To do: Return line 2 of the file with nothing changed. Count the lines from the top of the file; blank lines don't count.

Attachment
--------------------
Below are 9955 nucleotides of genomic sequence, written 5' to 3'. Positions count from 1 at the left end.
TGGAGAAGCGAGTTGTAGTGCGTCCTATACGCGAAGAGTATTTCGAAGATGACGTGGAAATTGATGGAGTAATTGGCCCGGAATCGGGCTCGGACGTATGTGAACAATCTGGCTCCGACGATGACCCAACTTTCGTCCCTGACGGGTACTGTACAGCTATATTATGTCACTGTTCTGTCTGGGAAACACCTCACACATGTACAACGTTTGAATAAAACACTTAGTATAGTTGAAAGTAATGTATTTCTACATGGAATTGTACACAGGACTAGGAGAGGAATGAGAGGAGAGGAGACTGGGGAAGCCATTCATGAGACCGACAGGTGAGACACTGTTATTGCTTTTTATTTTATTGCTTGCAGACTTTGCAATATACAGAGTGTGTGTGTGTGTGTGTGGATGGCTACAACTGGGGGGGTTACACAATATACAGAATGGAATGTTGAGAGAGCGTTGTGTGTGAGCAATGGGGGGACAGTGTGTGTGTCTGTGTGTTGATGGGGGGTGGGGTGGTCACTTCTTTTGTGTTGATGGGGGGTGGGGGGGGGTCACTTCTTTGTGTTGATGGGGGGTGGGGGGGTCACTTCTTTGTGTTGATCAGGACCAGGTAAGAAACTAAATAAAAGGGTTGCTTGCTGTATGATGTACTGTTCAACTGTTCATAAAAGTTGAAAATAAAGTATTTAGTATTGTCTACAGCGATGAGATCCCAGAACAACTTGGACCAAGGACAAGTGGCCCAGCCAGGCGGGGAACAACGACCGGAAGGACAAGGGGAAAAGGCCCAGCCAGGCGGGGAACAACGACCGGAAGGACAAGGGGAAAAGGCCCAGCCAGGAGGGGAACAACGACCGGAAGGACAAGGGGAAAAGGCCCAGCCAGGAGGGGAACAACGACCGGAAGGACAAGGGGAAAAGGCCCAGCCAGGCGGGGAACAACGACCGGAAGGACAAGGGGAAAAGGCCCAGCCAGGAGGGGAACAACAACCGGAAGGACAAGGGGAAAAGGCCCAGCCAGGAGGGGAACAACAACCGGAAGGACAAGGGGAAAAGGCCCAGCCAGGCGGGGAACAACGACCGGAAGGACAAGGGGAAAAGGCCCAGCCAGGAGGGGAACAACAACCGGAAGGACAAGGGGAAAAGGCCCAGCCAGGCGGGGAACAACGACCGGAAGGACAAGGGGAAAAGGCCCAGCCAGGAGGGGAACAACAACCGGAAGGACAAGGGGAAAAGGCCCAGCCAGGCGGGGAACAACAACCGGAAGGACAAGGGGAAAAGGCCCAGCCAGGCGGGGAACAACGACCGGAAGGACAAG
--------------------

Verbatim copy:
TGGAGAAGCGAGTTGTAGTGCGTCCTATACGCGAAGAGTATTTCGAAGATGACGTGGAAATTGATGGAGTAATTGGCCCGGAATCGGGCTCGGACGTATGTGAACAATCTGGCTCCGACGATGACCCAACTTTCGTCCCTGACGGGTACTGTACAGCTATATTATGTCACTGTTCTGTCTGGGAAACACCTCACACATGTACAACGTTTGAATAAAACACTTAGTATAGTTGAAAGTAATGTATTTCTACATGGAATTGTACACAGGACTAGGAGAGGAATGAGAGGAGAGGAGACTGGGGAAGCCATTCATGAGACCGACAGGTGAGACACTGTTATTGCTTTTTATTTTATTGCTTGCAGACTTTGCAATATACAGAGTGTGTGTGTGTGTGTGTGGATGGCTACAACTGGGGGGGTTACACAATATACAGAATGGAATGTTGAGAGAGCGTTGTGTGTGAGCAATGGGGGGACAGTGTGTGTGTCTGTGTGTTGATGGGGGGTGGGGTGGTCACTTCTTTTGTGTTGATGGGGGGTGGGGGGGGGTCACTTCTTTGTGTTGATGGGGGGTGGGGGGGTCACTTCTTTGTGTTGATCAGGACCAGGTAAGAAACTAAATAAAAGGGTTGCTTGCTGTATGATGTACTGTTCAACTGTTCATAAAAGTTGAAAATAAAGTATTTAGTATTGTCTACAGCGATGAGATCCCAGAACAACTTGGACCAAGGACAAGTGGCCCAGCCAGGCGGGGAACAACGACCGGAAGGACAAGGGGAAAAGGCCCAGCCAGGCGGGGAACAACGACCGGAAGGACAAGGGGAAAAGGCCCAGCCAGGAGGGGAACAACGACCGGAAGGACAAGGGGAAAAGGCCCAGCCAGGAGGGGAACAACGACCGGAAGGACAAGGGGAAAAGGCCCAGCCAGGCGGGGAACAACGACCGGAAGGACAAGGGGAAAAGGCCCAGCCAGGAGGGGAACAACAACCGGAAGGACAAGGGGAAAAGGCCCAGCCAGGAGGGGAACAACAACCGGAAGGACAAGGGGAAAAGGCCCAGCCAGGCGGGGAACAACGACCGGAAGGACAAGGGGAAAAGGCCCAGCCAGGAGGGGAACAACAACCGGAAGGACAAGGGGAAAAGGCCCAGCCAGGCGGGGAACAACGACCGGAAGGACAAGGGGAAAAGGCCCAGCCAGGAGGGGAACAACAACCGGAAGGACAAGGGGAAAAGGCCCAGCCAGGCGGGGAACAACAACCGGAAGGACAAGGGGAAAAGGCCCAGCCAGGCGGGGAACAACGACCGGAAGGACAAG